New Belgium is working in partnership with Fort Collins’ FortZED initiative, which is a public/private collaboration to lighten the load on the electrical grid during peak hours.
If you’ve ever had a wet-hop beer, you know why it’s exciting that some of Colorado’s homebrew enthusiasts and microbreweries are experimenting with locally-grown hops.
Hops are the little flowers/cones/mystery pods that give beer some of its most distinct flavors. They’re typically dried out before the brewing process, so most folks don’t know about the wild and woolly world of wet-hopped beer. The first time I ever had a beer brewed with hops grown by someone whose face I’d seen, it was in Brooklyn, N.Y., at a beer store situated dangerously close to where I lived.
Now it looks like I need to get up to Longmont for some of what Left Hand is cookin’:
Left Hand Brewing in Longmont last week brewed a wet-hopped IPA called Warrior. While the brewery generally make a wet-hopped beer at harvest time, this was the first time it used Colorado hops in its brew. When the hops were ready for harvest, Lefthand employees drove over the Divide to Paonia to fetch a couple of vans full of hops.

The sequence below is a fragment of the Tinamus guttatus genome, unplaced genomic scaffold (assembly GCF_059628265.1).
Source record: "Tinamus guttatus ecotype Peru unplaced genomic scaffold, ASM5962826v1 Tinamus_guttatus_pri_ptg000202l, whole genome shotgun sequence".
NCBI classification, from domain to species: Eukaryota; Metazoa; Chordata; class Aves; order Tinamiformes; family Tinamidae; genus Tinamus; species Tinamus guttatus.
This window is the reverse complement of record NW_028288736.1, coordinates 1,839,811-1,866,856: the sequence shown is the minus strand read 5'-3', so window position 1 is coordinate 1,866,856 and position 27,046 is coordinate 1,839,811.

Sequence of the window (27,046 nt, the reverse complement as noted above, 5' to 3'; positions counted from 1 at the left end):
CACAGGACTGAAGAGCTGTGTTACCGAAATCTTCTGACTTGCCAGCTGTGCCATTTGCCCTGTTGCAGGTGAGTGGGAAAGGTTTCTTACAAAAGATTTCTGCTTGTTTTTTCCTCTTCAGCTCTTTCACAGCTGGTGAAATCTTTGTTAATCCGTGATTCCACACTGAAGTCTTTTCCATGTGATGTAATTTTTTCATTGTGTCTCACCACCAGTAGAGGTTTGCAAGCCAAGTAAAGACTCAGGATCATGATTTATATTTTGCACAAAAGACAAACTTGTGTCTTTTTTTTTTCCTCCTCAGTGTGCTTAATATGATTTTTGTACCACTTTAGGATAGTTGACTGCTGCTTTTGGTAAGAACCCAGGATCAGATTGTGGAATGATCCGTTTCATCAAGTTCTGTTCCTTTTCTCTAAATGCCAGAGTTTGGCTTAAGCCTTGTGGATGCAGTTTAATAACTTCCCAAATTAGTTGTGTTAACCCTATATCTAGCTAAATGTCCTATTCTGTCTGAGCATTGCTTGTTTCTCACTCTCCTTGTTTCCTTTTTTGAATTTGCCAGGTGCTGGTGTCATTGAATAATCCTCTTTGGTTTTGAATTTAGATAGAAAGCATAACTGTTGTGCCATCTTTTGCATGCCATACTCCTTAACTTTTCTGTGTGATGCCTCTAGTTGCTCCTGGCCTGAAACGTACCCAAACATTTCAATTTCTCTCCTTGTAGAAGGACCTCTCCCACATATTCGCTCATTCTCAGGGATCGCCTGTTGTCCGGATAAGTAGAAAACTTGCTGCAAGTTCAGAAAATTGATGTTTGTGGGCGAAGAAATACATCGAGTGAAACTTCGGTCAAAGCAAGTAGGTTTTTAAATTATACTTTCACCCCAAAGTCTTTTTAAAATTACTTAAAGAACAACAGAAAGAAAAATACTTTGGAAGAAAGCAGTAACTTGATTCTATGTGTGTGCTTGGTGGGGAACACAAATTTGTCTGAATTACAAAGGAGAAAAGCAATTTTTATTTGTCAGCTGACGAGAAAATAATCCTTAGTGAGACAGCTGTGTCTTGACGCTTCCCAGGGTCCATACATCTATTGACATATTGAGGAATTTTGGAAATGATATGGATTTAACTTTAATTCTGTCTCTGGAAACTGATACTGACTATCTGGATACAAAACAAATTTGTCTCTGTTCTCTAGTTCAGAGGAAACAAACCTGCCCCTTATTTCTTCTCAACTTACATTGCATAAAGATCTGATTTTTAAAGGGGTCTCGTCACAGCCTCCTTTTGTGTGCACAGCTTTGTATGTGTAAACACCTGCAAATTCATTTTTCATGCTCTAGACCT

Chris Lennert, vice president of operations at Left Hand, says the brewery used about 500 pounds of hops for its five batches with about 25 pounds of hops from its own brewery property in Longmont.
Lennert say he loves the flavor of wet-hopped beer.
“It’s an amazing floral citrus aroma … from the wet hops,” he says. Lennert uses fresh basil vs. dried to compare the difference between fresh and dried hops.
Yow. Who’s driving? Read more about Colorado hops at the Camera.
It’s Monday. Maybe some of us even have a case of the Mondays. And maybe some of us were cheered by this beer-and-renewable-energy story about New Belgium adding solar power:
FORT COLLINS, Colo. — New Belgium Brewery is planning its first solar panel at its Fort Collins bottling plant, and the brewer decided to go big.
The brewer says it will install a 200-kilowatt solar panel on the roof of its 50,000-square-foot packaging hall. When complete in November, the $1 million solar installation will be one of the biggest in Colorado.
New Belgium says the solar installation will provide up to 13 percent of the brewery’s electricity.